For Trafford: Can she determine if organizers intended the deliberate dissemination of racial views via the exhibits? She stated that scientific congresses and fair organization records provided some context for understanding motivation, plus the organizers’ realization that the racist tropes were popular with audiences.

For Trafford: One audience member emphasized paying attention to change over time to provide framework for the exhibit images. This member also observed that there exist positive African American presentations at fairs, indicating their desire to be represented and acknowledged and a larger African American context to fairs than just “freaks.”

Steven Deyle asked Livesey if the WPA narratives indicated where interviewees were living at the time of the interviews, as well as for the slaves referred to in the narratives. He also asked if there are other sources available to complement the narratives. Livesey said that her sample database addresses these questions and that she is looking at book-length slave narratives as well as WPA narratives.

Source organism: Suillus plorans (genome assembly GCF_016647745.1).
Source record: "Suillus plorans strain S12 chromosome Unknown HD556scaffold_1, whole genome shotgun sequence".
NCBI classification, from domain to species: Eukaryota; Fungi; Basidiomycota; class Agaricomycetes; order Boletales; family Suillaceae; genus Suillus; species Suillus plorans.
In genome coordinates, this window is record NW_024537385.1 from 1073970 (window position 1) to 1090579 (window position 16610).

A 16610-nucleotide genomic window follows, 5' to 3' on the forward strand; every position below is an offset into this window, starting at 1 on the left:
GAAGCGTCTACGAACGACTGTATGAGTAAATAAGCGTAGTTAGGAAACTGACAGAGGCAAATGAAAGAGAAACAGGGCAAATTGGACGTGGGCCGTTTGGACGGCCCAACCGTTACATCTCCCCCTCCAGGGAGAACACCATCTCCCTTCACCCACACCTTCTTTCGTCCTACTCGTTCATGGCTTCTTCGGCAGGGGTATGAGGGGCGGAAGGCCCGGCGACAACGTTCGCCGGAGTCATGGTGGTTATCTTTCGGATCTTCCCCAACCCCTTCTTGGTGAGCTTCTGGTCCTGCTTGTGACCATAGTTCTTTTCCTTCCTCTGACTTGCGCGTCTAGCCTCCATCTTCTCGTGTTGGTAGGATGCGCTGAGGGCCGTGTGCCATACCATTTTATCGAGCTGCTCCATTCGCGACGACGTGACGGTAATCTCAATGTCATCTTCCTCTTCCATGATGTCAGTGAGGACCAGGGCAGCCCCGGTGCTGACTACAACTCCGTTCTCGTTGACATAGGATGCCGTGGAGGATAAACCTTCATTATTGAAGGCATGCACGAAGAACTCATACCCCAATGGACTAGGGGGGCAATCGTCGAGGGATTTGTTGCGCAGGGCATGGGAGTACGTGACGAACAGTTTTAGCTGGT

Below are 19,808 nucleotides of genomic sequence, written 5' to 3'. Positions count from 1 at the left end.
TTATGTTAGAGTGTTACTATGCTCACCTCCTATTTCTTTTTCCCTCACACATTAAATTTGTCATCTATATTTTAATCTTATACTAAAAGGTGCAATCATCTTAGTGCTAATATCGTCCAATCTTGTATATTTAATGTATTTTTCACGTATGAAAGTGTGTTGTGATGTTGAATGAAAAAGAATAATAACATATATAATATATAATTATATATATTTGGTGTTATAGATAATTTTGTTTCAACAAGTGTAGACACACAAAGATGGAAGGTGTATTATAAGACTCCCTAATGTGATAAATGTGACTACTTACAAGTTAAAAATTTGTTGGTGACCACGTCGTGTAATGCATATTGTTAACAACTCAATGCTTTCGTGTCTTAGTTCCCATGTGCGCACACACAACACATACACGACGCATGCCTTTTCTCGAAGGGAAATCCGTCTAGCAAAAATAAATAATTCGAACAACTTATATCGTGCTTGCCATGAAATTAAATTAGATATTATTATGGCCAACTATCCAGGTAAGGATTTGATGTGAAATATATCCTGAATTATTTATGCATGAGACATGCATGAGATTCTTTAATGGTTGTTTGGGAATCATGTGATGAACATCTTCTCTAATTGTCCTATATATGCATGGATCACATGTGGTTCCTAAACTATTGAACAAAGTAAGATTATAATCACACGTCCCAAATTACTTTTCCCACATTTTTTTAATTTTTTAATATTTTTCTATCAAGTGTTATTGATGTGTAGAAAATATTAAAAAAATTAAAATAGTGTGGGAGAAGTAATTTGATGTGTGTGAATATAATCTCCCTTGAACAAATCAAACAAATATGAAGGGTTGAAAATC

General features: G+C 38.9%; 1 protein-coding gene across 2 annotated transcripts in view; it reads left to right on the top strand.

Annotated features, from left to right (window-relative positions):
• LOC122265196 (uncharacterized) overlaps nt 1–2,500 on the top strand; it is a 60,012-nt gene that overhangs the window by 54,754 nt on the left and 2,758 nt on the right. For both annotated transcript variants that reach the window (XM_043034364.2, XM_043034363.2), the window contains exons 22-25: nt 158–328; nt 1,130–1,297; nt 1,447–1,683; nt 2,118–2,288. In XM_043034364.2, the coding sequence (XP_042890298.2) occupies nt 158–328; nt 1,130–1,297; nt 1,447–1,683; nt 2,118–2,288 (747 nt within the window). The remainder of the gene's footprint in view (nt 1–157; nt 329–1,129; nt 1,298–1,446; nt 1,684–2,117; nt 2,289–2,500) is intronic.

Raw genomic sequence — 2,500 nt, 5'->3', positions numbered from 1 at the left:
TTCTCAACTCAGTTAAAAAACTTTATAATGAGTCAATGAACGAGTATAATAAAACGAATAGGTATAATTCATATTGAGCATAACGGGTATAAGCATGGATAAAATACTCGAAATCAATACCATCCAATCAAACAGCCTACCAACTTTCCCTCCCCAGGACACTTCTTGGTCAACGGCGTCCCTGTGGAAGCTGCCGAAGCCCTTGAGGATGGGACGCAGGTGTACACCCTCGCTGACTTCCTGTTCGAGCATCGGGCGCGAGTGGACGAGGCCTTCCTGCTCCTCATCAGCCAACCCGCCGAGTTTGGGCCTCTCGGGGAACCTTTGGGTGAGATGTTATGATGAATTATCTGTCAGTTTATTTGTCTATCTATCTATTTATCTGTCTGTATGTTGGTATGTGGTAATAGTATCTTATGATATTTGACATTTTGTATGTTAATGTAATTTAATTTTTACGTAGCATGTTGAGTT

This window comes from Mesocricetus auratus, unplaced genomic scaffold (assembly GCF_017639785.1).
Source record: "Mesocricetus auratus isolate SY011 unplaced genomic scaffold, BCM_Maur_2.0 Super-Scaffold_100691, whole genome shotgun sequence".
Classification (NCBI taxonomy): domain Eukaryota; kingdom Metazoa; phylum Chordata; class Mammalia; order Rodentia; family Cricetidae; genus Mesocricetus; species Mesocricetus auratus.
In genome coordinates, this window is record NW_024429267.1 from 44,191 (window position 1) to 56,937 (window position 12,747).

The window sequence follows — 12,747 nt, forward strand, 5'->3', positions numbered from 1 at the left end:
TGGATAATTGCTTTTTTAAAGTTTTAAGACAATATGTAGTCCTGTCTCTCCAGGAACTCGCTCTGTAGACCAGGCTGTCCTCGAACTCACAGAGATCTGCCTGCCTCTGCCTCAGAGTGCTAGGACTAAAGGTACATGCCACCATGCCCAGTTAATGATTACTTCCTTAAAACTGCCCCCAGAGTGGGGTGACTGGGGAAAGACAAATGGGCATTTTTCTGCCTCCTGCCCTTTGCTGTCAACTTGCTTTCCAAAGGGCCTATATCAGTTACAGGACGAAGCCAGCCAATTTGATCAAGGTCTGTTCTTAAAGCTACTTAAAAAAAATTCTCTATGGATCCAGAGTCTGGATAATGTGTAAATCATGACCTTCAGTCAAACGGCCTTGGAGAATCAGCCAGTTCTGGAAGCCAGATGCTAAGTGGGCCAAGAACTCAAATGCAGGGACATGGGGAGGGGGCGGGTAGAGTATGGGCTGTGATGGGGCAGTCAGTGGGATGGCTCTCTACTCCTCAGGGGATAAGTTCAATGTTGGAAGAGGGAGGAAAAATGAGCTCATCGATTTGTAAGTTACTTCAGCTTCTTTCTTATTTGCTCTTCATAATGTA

For Livesey: Did slave women use demands to breed to negotiate concessions from their owners? She isn’t looking at that subject b/c of lack of sample references.

For Livesey: Someone asked in what ways African Americans were complicit in their own breeding/exhibitions? I didn’t hear a clear answer.

For Trafford: There were catalogs of circus sideshow canvases, including one called “Hit a Coon,” which was a canvas with the face cut out to be filled by a real African American who would have objects thrown at him/her.